2012. For the reasons given earlier, the actual cause of action relied on by the
Plaintiffs to make their claim, should have been particularized in a statement of
claim, but was not.
35. On the present material, if the claimed entitlement is based on customary
ownership of the Apalik land, then it cannot succeed in this Court. The National
Court has no jurisdiction to determine interests arising out of customary land. In
Louis Lucian Siu v Wasime Land GroupInc (2011) PGSC 4, the Supreme Court
held that interests in customary land, as used in the LDS Act, means “…interests
over the use of the…land and includes financial benefits and any other benefits
derived from the use of such land. It also means any monetary or financial benefits
arising from…the use of…such customary land, and includes financial payments
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and benefits paid to landowners.”
36. The relief sought in Siu’s case included “A Declaration that the Plaintiff and
its members are the lawful recipients of royalties from the National Forest
Service…from logging operations conducted…”on the customary land. In the
present case, the relief sought similarly includes “An order declaring that the 2nd
Plaintiffs are the rightful recipient of the compensation monies…being for the
damages claim over Apalik Agriculture Reserve Land area…”
37. A claim for damages arising out of the use of the customary land in the
Apalik Land Project area, is plainly a claim for financial benefit and payments
derived from the use of the customary land. It is therefore an interest in customary
land within the meaning of the LDS Act.
38. It follows that this Court has no jurisdiction to deal with or determine any
issues relating to disputes over interests, including financial interests, in the
customary land of the Apalik Project area.
39. If the Plaintiffs’claim is not based on its customary ownership of land, but is
based on an agreement for payment reached with the third, fourth or fifth
Defendants, then other considerations arise.
40. Pursuant to the Claims By and Against the State Act (“the CBAATS
Act”), claims against the State may only be enforced by suit, if notice of intention
to make a claim is given within 6 months of the date on which the cause of action
arose, or such time as may be extended. The third, fourth and fifth Defendants, and
the PNGFA, are agents of the State for the purposes of the Act (see, for example,
Uriap v Tokivung (2008) PGNC 119). There was no evidence that such notice was
given either within 6 months of the tortious action for damages arising in 2001, or
of the contractual action for breach of agreement arising in 2012, or in any
41. Further, the Plaintiffs’ claim is for payment, compensation and/or damages,
and forms of relief including declaratory relief, against the third, fourth and fifth
Defendants in their capacity as trustees of the LEDL monies held by the PNGFA, a
statutory body. If this claim is based on an agreement by the third or other
Defendant/s to accept and pay the claim, then it is subject to S 11(2) of the PMMR
42. The Plaintiffs have not produced a properly authorized ILPOC or Authority
to Pre-Commit Expenditure, either for the full amount of the claim or at all.
43. It follows that the Plaintiffs’claim, if based on an agreement by the 3rd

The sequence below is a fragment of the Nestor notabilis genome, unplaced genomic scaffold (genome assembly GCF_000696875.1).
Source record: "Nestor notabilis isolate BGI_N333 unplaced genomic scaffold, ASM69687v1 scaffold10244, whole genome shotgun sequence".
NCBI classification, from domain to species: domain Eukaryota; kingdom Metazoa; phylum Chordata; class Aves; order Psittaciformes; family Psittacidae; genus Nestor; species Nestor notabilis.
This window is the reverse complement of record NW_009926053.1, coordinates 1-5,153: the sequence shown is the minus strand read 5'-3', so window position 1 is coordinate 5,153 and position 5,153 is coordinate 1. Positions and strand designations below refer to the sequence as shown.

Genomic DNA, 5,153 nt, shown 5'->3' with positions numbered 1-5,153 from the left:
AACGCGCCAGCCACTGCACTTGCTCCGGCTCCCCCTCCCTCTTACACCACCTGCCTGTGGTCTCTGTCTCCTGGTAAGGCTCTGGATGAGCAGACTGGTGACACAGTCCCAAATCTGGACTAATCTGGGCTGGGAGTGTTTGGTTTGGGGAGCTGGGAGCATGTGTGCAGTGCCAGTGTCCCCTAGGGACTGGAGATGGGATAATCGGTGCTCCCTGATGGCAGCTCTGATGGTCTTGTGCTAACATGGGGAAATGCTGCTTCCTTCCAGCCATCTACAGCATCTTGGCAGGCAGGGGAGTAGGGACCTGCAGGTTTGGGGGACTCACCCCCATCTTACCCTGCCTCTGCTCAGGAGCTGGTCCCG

Defendant to pay, is not enforceable either ‘’through the courts, or otherwise.’’
44. It should be stated here that, for the same reasons as set out in each of the
preceding paragraphs, the first and second Defendants would equally have no legal
basis for enforcing any similar claim by proceedings in the Courts.
45. Finally, even if the Plaintiffs were able to establish in this Court that they
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were the rightful recipients of any monies payable by way of damages for the
stoppage of the Apalik Project, the issue remains as to whether or not the third,
fourth and fifth Defendants have a liability, and the capacity, to make such
46. It is plain from the wording of the Forestry (2007 Budget Amendment) Act
2006 that payments from the trust account can only be made for a prescribed
purpose. The Plaintiffs’claim is not a prescribed purpose (and nor would be any
similar claim by the first and Second Defendants). The third Defendant has very
properly and admirably conceded this point. The earlier payments were unlawfully
made, and no further payments could lawfully be made to either the Plaintiffs or
the first and second Defendants.
47. Further, it was not disputed that there were no longer any monies in
the LEDL trust account. The third, fourth and fifth Defendants therefore cannot be
ordered to make any payments. All the monies have been transferred to
Consolidated Revenue, and the trust account has been closed. It would be futile to
make an order for the drawing of cheques on that LEDL account.
48. There is therefore no utility in the declaratory and other orders sought by the
49. As the Plaintiffs have no enforceable cause of action in this Court for their
claimed entitlement to be paid damages by the third, fourth and fifth Defendants, it
follows that they can have no entitlement to an accounting or other relief against
the first and second Defendants.
50. The Court therefore orders:
(1) The Consent Orders made on 14 June 2018, are set aside.
(2) The Plaintiffs’ application for summary judgment is refused.
(3) The proceedings herein are dismissed.
(4) Each party is to pay its own costs.
Bristle Lawyers: Lawyers for the First & Second Plaintiff
Seria Legal Services: Lawyers for the First & Second Defendant
Legal Division of PNGFA: Lawyers for the Third Defendants
Office of the Solicitor-General: Lawyers for the Fourth, Fifth & the State